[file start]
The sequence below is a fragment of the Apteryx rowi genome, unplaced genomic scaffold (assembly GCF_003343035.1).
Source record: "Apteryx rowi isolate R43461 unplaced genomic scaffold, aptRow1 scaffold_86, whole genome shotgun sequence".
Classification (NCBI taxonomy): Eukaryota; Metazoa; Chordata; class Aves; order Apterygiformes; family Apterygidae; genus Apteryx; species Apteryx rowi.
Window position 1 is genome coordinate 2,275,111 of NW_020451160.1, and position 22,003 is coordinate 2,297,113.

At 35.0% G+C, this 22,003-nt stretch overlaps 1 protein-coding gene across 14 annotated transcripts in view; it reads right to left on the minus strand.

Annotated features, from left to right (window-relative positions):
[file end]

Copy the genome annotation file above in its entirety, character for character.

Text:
The sequence below is a fragment of the Apteryx rowi genome, unplaced genomic scaffold (assembly GCF_003343035.1).
Source record: "Apteryx rowi isolate R43461 unplaced genomic scaffold, aptRow1 scaffold_86, whole genome shotgun sequence".
Classification (NCBI taxonomy): Eukaryota; Metazoa; Chordata; class Aves; order Apterygiformes; family Apterygidae; genus Apteryx; species Apteryx rowi.
Window position 1 is genome coordinate 2,275,111 of NW_020451160.1, and position 22,003 is coordinate 2,297,113.

At 35.0% G+C, this 22,003-nt stretch overlaps 1 protein-coding gene across 14 annotated transcripts in view; it reads right to left on the minus strand.

Annotated features, from left to right (window-relative positions):